I like your book-shaped void metaphor. Montag is also trying to fill a similar void e.g trying to memorise part of Ecclasticles when hes on the train, against the 'Dentifrice' jingle persistent presence.

Edited by BookJumper
Fixed quote.

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Great points, Giulia, and beautifully written as usual. I re-read some of your phrases more than once, which is always the sign of a great writer. :D

 

Like Sirinrob, I liked the book-shaped void metaphor. It's very true.

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Thank you guys :D you make one blush. And consider, this is me building upon a distant memory of the film and what I know of Bradbury's writing ethics thank to his wonderful volume Zen in the Art of Writing. Just how insightful would I be if I could get my hands on an actual copy of Fahrenheit :D?!

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Crikey! We have a lot to look forward to, then. :D

 

Ooh, I'd love to read Zen... I'm not a writer myself (maybe one day I'll try my hand at it), but I like Bradbury and I'm always interested in how authors write. I must look out for that one.

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Indeed you should :D I tend to read books on writing written by authors I admire and Bradbury's book is the best I've dipped into so far, because it's written with such innocent joy and passion it makes you want to write rather than bogging you down in technicalities.

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Beatty's case put me in mind of the protagonist's partner in Equilibrium, a film which brilliant though it is owes more than it admits to Fahrenheit. In it, the police officer commits 'suicide by cop': having realised the lie he's living in denying himself art and feelings, he goads the protagonist into shooting him while he deliberately reads poetry by Yeats. Like him, I think Beatty failed to believe in his ability to make a positive change; he's aware of the book-shaped void and sees death as the only answer, for he does not know how to begin to change life around him for the better.!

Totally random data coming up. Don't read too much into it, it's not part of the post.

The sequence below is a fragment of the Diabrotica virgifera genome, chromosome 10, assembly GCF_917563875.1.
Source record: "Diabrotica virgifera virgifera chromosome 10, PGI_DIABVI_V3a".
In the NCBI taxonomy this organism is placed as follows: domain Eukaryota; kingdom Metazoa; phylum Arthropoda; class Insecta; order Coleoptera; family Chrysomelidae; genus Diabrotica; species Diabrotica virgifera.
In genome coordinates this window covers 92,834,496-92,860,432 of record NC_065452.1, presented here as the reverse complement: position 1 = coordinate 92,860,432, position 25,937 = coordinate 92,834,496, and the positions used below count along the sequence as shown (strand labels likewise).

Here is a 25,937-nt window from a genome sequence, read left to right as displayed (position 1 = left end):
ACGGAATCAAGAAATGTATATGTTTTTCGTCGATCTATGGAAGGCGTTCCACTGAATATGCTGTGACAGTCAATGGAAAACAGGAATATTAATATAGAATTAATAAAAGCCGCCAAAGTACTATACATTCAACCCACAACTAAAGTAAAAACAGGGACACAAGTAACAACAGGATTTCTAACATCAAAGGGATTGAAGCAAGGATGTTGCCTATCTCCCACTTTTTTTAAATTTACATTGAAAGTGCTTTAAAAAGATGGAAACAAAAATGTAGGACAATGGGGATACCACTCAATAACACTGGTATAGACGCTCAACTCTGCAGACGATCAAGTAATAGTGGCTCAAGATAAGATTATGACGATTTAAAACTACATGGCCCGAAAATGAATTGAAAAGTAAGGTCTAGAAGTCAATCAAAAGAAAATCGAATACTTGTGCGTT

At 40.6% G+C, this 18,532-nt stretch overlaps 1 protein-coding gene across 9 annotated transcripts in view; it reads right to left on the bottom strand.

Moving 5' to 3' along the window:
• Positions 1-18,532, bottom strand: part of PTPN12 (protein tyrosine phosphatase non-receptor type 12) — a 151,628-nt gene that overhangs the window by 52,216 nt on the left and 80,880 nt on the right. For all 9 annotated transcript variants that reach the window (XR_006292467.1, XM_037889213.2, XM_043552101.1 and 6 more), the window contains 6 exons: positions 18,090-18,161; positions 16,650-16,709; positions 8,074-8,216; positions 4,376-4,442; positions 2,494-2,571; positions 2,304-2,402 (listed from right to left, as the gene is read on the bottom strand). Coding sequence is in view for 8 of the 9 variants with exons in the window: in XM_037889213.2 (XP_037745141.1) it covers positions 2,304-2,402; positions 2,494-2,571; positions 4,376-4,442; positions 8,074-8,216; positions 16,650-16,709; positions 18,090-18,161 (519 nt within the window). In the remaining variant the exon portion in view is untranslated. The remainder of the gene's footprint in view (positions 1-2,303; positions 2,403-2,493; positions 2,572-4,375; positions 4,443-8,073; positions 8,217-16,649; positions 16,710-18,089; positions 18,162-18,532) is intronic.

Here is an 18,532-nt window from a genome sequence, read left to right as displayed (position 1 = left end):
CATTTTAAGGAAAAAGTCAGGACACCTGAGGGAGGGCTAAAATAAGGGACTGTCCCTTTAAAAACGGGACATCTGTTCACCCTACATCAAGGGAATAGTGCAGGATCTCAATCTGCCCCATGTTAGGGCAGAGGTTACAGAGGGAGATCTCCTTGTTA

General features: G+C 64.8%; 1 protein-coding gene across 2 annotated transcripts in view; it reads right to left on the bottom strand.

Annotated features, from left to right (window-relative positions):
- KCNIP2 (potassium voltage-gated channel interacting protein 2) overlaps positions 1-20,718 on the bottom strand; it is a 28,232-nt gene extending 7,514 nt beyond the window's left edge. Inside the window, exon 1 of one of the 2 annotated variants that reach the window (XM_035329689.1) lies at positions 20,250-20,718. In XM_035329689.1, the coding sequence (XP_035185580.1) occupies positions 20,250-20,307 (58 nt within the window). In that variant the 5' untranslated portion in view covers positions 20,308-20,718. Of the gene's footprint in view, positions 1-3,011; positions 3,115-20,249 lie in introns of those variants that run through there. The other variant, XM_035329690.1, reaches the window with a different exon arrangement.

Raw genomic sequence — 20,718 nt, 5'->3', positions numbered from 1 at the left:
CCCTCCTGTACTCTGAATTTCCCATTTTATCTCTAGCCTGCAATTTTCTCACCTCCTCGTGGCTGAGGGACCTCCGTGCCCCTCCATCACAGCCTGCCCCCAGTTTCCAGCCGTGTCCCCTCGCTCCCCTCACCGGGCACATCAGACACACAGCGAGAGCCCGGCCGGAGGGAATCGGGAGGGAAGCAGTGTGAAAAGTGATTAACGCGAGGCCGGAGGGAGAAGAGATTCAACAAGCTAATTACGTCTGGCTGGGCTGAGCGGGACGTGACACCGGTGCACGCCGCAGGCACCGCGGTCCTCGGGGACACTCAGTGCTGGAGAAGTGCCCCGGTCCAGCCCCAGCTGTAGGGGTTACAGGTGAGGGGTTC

I ADORE Equilibrium - and you're right - it DOES owe a lot to F451. There's the whole aspect of hoarding banned items in hiding places too... I wonder just how many works owe their roots to F451?

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I ADORE Equilibrium - and you're right - it DOES owe a lot to F451. There's the whole aspect of hoarding banned items in hiding places too... I wonder just how many works owe their roots to F451?
A lot, I should imagine. The other one that springs to my mind is V for Vendetta, both in graphic novel and film format: again we have the prohibition of art, feeling and independent thought answered with the hoarding of works of art.

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Equilibrium is one of my favourite films and as mentioned, definitely a lot of ideas from 451, 'A Canticle for Leibowitz' by Walter M. Miller Jnr (1960) I think does take some ideas from 451 but in 'Canticle', the monks mission is preserve written word as opposed to 451, all literature is burned, in 'Canticle' this has already happened, and there is barely anything left, and the monks strive to change things.

 

:blush: